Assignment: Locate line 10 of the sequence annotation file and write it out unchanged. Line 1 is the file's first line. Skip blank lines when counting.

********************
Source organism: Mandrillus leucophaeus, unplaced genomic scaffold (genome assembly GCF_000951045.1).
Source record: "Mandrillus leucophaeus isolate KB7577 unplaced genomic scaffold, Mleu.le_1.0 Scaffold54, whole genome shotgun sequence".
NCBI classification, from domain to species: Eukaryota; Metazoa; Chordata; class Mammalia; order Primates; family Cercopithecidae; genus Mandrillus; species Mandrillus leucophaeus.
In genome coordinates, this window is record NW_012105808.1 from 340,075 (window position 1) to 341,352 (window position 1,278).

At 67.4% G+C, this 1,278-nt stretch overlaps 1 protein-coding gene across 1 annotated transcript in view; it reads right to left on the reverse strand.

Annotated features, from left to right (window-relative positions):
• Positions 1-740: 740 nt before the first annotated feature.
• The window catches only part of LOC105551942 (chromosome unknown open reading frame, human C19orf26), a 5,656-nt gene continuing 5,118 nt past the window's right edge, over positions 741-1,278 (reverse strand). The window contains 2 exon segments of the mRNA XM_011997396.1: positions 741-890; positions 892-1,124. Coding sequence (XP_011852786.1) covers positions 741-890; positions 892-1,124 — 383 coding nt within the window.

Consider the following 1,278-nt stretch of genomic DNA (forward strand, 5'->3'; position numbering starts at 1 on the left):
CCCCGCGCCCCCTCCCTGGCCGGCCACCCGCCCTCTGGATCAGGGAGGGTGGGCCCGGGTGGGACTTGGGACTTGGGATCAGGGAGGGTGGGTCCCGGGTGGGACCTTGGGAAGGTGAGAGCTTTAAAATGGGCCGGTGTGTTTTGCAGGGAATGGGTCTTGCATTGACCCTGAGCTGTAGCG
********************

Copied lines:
CCCCGCGCCCCCTCCCTGGCCGGCCACCCGCCCTCTGGATCAGGGAGGGTGGGCCCGGGTGGGACTTGGGACTTGGGATCAGGGAGGGTGGGTCCCGGGTGGGACCTTGGGAAGGTGAGAGCTTTAAAATGGGCCGGTGTGTTTTGCAGGGAATGGGTCTTGCATTGACCCTGAGCTGTAGCG